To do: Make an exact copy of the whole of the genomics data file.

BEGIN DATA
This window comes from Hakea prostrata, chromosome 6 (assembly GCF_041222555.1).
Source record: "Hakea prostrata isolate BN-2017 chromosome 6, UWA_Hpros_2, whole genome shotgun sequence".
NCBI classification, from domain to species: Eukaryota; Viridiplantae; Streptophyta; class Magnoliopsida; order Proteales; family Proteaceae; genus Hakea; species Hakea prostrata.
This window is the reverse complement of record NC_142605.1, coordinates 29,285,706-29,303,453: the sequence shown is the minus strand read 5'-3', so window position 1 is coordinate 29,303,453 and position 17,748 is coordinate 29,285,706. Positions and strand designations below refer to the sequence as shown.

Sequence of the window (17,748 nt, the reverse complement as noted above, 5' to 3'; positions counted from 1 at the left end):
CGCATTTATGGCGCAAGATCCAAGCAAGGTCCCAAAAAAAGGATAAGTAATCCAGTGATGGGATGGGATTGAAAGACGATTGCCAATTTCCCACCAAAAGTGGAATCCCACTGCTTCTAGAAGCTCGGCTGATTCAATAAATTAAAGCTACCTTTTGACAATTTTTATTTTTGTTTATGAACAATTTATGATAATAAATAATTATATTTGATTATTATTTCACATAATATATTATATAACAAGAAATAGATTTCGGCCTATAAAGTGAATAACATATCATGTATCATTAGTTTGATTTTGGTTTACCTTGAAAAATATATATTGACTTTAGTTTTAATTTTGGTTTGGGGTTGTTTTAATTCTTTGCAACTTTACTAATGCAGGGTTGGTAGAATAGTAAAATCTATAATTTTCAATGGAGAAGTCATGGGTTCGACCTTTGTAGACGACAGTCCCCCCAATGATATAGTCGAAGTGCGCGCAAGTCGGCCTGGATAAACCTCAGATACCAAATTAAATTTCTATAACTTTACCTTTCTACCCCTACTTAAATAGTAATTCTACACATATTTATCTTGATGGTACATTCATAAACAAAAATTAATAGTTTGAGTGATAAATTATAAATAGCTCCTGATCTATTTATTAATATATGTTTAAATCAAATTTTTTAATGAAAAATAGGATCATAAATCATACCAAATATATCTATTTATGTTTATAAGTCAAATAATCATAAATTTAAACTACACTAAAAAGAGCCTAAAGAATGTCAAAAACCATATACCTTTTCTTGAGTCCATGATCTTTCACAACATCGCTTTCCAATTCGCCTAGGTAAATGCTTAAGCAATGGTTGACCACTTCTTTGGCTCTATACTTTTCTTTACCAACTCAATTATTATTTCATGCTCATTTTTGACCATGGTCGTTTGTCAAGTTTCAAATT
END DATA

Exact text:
This window comes from Hakea prostrata, chromosome 6 (assembly GCF_041222555.1).
Source record: "Hakea prostrata isolate BN-2017 chromosome 6, UWA_Hpros_2, whole genome shotgun sequence".
NCBI classification, from domain to species: Eukaryota; Viridiplantae; Streptophyta; class Magnoliopsida; order Proteales; family Proteaceae; genus Hakea; species Hakea prostrata.
This window is the reverse complement of record NC_142605.1, coordinates 29,285,706-29,303,453: the sequence shown is the minus strand read 5'-3', so window position 1 is coordinate 29,303,453 and position 17,748 is coordinate 29,285,706. Positions and strand designations below refer to the sequence as shown.

Sequence of the window (17,748 nt, the reverse complement as noted above, 5' to 3'; positions counted from 1 at the left end):
CGCATTTATGGCGCAAGATCCAAGCAAGGTCCCAAAAAAAGGATAAGTAATCCAGTGATGGGATGGGATTGAAAGACGATTGCCAATTTCCCACCAAAAGTGGAATCCCACTGCTTCTAGAAGCTCGGCTGATTCAATAAATTAAAGCTACCTTTTGACAATTTTTATTTTTGTTTATGAACAATTTATGATAATAAATAATTATATTTGATTATTATTTCACATAATATATTATATAACAAGAAATAGATTTCGGCCTATAAAGTGAATAACATATCATGTATCATTAGTTTGATTTTGGTTTACCTTGAAAAATATATATTGACTTTAGTTTTAATTTTGGTTTGGGGTTGTTTTAATTCTTTGCAACTTTACTAATGCAGGGTTGGTAGAATAGTAAAATCTATAATTTTCAATGGAGAAGTCATGGGTTCGACCTTTGTAGACGACAGTCCCCCCAATGATATAGTCGAAGTGCGCGCAAGTCGGCCTGGATAAACCTCAGATACCAAATTAAATTTCTATAACTTTACCTTTCTACCCCTACTTAAATAGTAATTCTACACATATTTATCTTGATGGTACATTCATAAACAAAAATTAATAGTTTGAGTGATAAATTATAAATAGCTCCTGATCTATTTATTAATATATGTTTAAATCAAATTTTTTAATGAAAAATAGGATCATAAATCATACCAAATATATCTATTTATGTTTATAAGTCAAATAATCATAAATTTAAACTACACTAAAAAGAGCCTAAAGAATGTCAAAAACCATATACCTTTTCTTGAGTCCATGATCTTTCACAACATCGCTTTCCAATTCGCCTAGGTAAATGCTTAAGCAATGGTTGACCACTTCTTTGGCTCTATACTTTTCTTTACCAACTCAATTATTATTTCATGCTCATTTTTGACCATGGTCGTTTGTCAAGTTTCAAATT